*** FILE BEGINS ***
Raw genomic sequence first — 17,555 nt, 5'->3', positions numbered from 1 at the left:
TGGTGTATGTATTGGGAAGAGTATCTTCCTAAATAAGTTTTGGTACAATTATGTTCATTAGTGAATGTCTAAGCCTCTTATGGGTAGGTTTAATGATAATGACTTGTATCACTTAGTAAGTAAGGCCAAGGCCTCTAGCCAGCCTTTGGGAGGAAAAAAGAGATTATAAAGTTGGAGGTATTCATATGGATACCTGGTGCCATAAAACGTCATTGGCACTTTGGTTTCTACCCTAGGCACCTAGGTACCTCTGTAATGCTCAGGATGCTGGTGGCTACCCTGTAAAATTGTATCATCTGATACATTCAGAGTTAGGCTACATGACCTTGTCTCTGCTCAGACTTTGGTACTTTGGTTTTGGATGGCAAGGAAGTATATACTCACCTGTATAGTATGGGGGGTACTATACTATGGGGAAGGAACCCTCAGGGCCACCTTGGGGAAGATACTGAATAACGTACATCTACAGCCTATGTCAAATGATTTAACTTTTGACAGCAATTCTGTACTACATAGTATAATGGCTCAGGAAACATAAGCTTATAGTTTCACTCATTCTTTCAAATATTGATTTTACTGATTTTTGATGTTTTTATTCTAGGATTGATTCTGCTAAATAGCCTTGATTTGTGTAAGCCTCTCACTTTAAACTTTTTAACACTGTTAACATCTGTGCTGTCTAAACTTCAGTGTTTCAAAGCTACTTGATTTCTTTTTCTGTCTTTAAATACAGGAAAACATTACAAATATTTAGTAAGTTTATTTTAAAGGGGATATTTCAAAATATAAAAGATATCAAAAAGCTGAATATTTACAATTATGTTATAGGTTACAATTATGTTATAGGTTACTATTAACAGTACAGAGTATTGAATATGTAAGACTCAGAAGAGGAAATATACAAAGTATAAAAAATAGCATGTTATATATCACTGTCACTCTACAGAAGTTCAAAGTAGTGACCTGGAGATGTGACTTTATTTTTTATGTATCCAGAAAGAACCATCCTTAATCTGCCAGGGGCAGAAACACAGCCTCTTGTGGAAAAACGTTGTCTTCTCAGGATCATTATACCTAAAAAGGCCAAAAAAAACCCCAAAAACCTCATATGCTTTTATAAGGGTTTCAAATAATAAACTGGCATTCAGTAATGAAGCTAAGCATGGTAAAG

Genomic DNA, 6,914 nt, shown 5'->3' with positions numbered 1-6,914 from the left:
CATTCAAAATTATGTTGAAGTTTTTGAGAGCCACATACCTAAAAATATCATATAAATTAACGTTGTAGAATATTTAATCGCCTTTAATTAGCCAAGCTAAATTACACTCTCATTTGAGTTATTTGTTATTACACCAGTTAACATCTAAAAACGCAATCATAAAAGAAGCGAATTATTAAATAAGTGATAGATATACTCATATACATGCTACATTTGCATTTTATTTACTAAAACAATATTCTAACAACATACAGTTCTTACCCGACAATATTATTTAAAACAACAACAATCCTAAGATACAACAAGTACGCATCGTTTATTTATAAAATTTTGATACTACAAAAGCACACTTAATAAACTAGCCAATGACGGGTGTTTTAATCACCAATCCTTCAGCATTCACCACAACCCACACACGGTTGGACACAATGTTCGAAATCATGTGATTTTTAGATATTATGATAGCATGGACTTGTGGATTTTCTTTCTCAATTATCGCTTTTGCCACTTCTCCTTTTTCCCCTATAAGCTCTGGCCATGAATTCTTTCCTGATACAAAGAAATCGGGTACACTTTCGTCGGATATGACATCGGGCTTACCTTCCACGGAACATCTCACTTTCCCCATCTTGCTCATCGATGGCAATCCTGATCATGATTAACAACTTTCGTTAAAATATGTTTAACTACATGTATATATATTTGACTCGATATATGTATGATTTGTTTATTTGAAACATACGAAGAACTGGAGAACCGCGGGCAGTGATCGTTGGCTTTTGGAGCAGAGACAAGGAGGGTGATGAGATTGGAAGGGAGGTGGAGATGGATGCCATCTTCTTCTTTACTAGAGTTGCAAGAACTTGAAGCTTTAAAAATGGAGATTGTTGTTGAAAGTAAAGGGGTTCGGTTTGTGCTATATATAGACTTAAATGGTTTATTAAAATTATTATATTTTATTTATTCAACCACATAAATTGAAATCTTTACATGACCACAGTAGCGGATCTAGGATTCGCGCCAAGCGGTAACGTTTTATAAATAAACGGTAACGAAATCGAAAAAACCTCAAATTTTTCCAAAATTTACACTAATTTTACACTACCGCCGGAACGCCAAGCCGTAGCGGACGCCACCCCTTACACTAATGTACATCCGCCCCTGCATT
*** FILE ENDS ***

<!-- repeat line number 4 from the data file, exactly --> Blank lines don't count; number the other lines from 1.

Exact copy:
CATTCAAAATTATGTTGAAGTTTTTGAGAGCCACATACCTAAAAATATCATATAAATTAACGTTGTAGAATATTTAATCGCCTTTAATTAGCCAAGCTAAATTACACTCTCATTTGAGTTATTTGTTATTACACCAGTTAACATCTAAAAACGCAATCATAAAAGAAGCGAATTATTAAATAAGTGATAGATATACTCATATACATGCTACATTTGCATTTTATTTACTAAAACAATATTCTAACAACATACAGTTCTTACCCGACAATATTATTTAAAACAACAACAATCCTAAGATACAACAAGTACGCATCGTTTATTTATAAAATTTTGATACTACAAAAGCACACTTAATAAACTAGCCAATGACGGGTGTTTTAATCACCAATCCTTCAGCATTCACCACAACCCACACACGGTTGGACACAATGTTCGAAATCATGTGATTTTTAGATATTATGATAGCATGGACTTGTGGATTTTCTTTCTCAATTATCGCTTTTGCCACTTCTCCTTTTTCCCCTATAAGCTCTGGCCATGAATTCTTTCCTGATACAAAGAAATCGGGTACACTTTCGTCGGATATGACATCGGGCTTACCTTCCACGGAACATCTCACTTTCCCCATCTTGCTCATCGATGGCAATCCTGATCATGATTAACAACTTTCGTTAAAATATGTTTAACTACATGTATATATATTTGACTCGATATATGTATGATTTGTTTATTTGAAACATACGAAGAACTGGAGAACCGCGGGCAGTGATCGTTGGCTTTTGGAGCAGAGACAAGGAGGGTGATGAGATTGGAAGGGAGGTGGAGATGGATGCCATCTTCTTCTTTACTAGAGTTGCAAGAACTTGAAGCTTTAAAAATGGAGATTGTTGTTGAAAGTAAAGGGGTTCGGTTTGTGCTATATATAGACTTAAATGGTTTATTAAAATTATTATATTTTATTTATTCAACCACATAAATTGAAATCTTTACATGACCACAGTAGCGGATCTAGGATTCGCGCCAAGCGGTAACGTTTTATAAATAAACGGTAACGAAATCGAAAAAACCTCAAATTTTTCCAAAATTTACACTAATTTTACACTACCGCCGGAACGCCAAGCCGTAGCGGACGCCACCCCTTACACTAATGTACATCCGCCCCTGCATT